I don’t really have any travel stories. Instead I have some small world stories.
I’ve spent a bunch of time wandering around Antalya looking for a place to stay for a month or so. One day I met Charley, a British cyclist, who’s been on the road 2-3 years now. We got on the topic of slow cycle tourists, and he couldn’t help but mention Laurens who “spent nine months cycling through Turkey.” Hmmm, what am I supposed to think about that? I spent nine months in Turkey last year, and now I’m planning a little four-month tour for later this year…
Charley had spent some time with Laurens in Iran, and I was excited to hear some news about Laurens who I met in Antalya last year. To make the small world story even better, the next day I was catching up on Will’s blog, a cyclist who I met in Erzurum last summer. He’s met up with Laurens, and they’re part of a small group that will be cycling the Pamirs together shortly. It’s a small, small world!
On my second Friday night in Antalya I went to an expats trivia night at the Shaker Pub in Kaleiçi. It was my first time at one of these expat functions even though I first heard of them over a year ago. There are heaps of expats living in Antalya, but this is an English-language group so it’s perhaps not surprising that I met more people from the US that night than I did in four months in Antalya last year. A majority were English teachers.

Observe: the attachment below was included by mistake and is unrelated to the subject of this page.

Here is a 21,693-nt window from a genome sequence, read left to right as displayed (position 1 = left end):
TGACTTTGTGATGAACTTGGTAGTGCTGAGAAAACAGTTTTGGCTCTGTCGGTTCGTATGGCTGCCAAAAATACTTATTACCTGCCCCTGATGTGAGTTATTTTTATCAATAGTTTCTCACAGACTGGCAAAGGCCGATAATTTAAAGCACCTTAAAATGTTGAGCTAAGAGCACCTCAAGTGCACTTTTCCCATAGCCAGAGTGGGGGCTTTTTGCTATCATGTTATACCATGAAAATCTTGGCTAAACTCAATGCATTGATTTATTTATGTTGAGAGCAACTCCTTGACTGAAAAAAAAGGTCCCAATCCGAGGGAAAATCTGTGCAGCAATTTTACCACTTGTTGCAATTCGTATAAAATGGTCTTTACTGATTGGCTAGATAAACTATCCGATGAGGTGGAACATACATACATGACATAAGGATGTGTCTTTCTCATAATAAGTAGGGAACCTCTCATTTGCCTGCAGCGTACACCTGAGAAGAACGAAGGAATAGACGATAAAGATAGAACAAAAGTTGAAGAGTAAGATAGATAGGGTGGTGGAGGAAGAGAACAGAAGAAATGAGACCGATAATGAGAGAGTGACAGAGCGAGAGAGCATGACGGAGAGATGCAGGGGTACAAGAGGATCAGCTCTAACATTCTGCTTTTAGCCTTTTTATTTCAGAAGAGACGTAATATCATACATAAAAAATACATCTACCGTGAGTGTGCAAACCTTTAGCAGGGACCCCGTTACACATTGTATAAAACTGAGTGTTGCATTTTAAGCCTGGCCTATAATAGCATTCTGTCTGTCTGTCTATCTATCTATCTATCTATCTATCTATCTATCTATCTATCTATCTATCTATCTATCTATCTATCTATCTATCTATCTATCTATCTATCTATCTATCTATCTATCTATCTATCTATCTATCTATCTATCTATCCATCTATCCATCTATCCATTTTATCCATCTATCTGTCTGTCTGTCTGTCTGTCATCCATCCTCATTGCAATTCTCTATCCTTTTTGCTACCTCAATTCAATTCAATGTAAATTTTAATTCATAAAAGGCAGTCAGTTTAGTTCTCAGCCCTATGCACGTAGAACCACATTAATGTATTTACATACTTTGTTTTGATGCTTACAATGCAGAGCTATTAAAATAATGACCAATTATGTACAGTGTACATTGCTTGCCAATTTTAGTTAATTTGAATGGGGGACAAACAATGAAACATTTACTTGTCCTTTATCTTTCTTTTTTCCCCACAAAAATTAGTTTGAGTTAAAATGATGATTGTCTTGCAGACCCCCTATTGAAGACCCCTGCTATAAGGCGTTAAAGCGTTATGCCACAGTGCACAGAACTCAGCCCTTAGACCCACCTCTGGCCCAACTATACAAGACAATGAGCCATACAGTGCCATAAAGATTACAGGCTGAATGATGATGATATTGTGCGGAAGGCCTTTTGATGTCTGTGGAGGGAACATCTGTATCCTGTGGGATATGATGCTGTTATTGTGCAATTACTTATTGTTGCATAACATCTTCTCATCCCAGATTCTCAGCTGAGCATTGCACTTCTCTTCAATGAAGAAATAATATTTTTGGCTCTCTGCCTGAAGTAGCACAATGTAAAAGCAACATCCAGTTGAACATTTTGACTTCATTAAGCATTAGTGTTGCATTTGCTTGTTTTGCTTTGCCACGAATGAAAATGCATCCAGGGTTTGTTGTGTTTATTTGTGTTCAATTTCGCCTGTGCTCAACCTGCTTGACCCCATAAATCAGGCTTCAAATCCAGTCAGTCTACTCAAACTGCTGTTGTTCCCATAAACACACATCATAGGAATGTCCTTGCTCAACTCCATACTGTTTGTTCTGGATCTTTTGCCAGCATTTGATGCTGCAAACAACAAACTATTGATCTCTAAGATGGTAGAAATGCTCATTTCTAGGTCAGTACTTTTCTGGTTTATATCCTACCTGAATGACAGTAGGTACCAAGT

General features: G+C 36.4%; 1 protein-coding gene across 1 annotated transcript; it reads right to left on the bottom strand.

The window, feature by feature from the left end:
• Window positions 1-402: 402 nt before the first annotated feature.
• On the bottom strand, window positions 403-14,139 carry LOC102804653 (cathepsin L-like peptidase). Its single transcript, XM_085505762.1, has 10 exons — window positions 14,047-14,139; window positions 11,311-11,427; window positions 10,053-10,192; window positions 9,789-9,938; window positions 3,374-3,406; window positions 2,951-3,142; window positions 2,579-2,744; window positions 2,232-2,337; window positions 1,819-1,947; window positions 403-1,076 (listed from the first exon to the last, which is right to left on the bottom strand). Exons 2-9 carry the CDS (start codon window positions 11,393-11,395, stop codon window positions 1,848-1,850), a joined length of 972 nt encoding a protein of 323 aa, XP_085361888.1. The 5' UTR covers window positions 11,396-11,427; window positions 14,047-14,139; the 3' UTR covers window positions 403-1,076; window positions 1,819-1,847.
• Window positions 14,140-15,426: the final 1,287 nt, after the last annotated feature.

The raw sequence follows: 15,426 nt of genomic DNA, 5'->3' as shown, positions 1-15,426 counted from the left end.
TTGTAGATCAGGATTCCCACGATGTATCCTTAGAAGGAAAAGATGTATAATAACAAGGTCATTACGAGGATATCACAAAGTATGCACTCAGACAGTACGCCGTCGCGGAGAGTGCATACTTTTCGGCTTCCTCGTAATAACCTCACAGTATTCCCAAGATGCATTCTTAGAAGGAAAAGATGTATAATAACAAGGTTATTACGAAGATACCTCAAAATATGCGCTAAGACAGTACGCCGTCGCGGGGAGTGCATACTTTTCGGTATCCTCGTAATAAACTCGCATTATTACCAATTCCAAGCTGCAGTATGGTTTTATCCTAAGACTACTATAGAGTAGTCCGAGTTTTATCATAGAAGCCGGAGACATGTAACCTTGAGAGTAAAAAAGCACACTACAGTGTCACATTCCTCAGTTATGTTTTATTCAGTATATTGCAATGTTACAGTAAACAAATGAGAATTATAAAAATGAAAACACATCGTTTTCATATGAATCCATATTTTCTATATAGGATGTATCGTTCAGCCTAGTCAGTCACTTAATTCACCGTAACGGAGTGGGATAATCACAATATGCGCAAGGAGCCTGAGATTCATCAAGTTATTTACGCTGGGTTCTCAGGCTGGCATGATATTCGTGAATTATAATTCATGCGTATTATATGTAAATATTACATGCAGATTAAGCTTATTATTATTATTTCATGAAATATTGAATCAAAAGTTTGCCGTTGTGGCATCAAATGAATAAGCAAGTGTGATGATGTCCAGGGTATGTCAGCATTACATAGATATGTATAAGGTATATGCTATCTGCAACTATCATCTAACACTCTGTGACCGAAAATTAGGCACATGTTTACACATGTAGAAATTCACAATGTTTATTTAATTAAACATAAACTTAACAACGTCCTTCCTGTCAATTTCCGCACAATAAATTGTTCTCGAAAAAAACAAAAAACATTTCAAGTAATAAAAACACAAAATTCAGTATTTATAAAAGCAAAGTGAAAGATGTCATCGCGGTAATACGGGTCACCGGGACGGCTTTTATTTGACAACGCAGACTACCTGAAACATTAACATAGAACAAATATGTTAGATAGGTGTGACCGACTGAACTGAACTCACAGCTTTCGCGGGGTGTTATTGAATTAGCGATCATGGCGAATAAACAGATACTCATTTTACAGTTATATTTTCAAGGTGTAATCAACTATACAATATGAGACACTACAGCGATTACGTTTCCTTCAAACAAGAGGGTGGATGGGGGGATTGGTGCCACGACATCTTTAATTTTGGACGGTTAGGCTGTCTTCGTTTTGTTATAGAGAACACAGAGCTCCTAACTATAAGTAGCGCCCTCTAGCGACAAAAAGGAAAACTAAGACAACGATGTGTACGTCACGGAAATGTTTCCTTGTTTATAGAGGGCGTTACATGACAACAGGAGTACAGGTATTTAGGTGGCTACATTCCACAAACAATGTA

Of course I sought out the cyclists as well. One was Rose who cycled from Britain to Antalya with her partner, Jim. Later I checked out their website and was surprised to see that they had cycled with Rhiannon, another cyclist who I met in Antalya last year. A little more blog research, and I learned:
- Rhiannon and Jim are siblings.
- They liked Montenegro’s Bokokotorski zaliv (Bay of Kotor), something I described as “one of the most spectacular flat bicycle rides I’ve ever done”.
- In The Hague they stayed with Dick and Els, two Dutch cyclists who I hosted at my house in Boulder many years ago.
What a small world (again), and then I remembered that Rhiannon had asked me about cycle route advice through the Balkans. I found that e-mail and read that the strongest piece of advice I had was not to miss Bay of Kotor. Maybe they listened?!